Catholic Action on debut album In Memory Of
We speak to Catholic Action frontman Chris McCrory about recording the Glasgow band's debut album, In Memory Of
Picture the scene: a young band, relatively unknown in the States, walks offstage after a well-received show in downtown LA. A silver-haired gentleman walks up to the four members and tells them, "I loved it!" The group in question are Catholic Action, and the man paying the compliment is Seymour Stein – a music industry legend who discovered some of your favourite artists of the late 20th century.
The Skinny has asked Chris McCrory – frontman, guitar player, producer – to name one moment which sums up the freewheeling journey Catholic Action have been on since we last spoke back in the summer of 2015. In a couple of years they've risen from Glasgow buzz band to Radio 1 playlist regulars, earned a celebrity fan in Rita Ora (naming a single after her helped), all the while keeping a firm grip on creative control.
"We formed to play gigs for fun and just put out music on cassettes for our friends," McCrory tells us while taking a break from preparing for the band's first headline tour of central Europe. "The way we formed, we didn't think there would be anything else. But then managers and agents started getting in touch and very quickly we were dragged from Glasgow to do things up and down the country and were told our songs could be on national radio. It was strange to go from recording songs in your bedroom to a situation like that."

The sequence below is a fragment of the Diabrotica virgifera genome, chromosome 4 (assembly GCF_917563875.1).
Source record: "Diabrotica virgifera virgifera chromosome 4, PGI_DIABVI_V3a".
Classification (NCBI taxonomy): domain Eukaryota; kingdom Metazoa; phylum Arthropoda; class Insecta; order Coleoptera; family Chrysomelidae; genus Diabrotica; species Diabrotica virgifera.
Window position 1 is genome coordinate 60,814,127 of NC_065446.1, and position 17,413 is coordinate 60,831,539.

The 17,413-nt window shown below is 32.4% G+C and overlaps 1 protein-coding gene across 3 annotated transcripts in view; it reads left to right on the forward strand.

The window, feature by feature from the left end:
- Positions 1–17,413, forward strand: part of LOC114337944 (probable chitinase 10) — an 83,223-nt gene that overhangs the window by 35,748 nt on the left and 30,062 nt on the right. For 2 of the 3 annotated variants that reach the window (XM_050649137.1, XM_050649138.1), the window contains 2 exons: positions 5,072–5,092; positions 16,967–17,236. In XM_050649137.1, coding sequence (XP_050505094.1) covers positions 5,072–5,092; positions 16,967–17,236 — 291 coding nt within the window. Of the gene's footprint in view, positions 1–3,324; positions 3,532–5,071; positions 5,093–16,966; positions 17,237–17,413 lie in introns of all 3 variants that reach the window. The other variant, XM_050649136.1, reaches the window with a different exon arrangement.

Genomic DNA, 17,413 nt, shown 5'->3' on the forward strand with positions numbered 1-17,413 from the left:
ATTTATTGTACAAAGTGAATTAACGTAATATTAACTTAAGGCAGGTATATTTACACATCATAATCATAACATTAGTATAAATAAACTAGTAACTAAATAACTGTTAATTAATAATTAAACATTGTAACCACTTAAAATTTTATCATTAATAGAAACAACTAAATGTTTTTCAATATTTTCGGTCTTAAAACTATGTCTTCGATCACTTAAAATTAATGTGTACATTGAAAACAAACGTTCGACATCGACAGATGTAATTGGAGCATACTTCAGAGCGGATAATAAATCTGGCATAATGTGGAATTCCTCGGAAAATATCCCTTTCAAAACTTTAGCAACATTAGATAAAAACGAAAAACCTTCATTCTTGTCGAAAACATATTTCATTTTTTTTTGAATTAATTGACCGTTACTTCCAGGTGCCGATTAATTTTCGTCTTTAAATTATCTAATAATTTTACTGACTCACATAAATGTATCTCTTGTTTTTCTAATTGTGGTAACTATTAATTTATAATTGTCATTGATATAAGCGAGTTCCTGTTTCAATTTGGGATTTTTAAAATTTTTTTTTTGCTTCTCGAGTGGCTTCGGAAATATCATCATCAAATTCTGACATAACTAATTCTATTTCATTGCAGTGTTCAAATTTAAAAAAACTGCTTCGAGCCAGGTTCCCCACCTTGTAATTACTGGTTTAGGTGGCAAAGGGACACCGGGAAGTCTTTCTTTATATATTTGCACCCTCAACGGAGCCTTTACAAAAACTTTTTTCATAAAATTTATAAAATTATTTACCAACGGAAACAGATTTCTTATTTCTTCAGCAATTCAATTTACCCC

McCrory formed Catholic Action in 2014 with old pals Jamie Dubber on bass and drummer Ryan Clark, with Andrew Macpherson joining later as lead guitar. Fast forward three years and they're rubbing shoulders with Rock and Roll Hall of Fame inductee Stein. "That was pretty fucking mental," McCrory laughs. "He told us how he had signed Aztec Camera and Belle & Sebastian. He was being very modest just to mention those two bands... It was the second time we'd been out to the States this year, having played SxSW before. The other time we went back to LA and were talking to publishers and whatnot. We were rehearsing in the same building as the Foo Fighters."
McCrory tells this story not to name-drop, or show off his well-used passport, but as a means of illustrating how a fiercely determined glam noise rock band from Greater Glasgow can take on a global industry on their own terms. "To me, the real achievement is when I can pick up the singles we've put out, or the test pressing of the album, and think: 'we fucking did this, we're here!' That's what matters. And to know there are people out there who enjoy this just as much as we do."
"I had to make the record on my own terms"
New music fans across Scotland and beyond are likely to have caught Catholic Action live several times already. They seemingly tour constantly and yet never appear jaded or lacklustre on stage. Their polished yet spiky songs often take strange turns that leave them somewhere between FM pop stars and fuzz rock antiheroes. They've been compared to everyone from Sparks to '70s glam titans The Sweet. Breakfast, one of the stand-out tracks on their debut, offers this insight into their working: 'Clasp your hands and promise motivation / The solemn swear to channel your frustration,' McCrory sings. What sounds like a straightforward chorus-and-verse guitar number explodes into life with a bridge so epic it should be sung in cathedrals.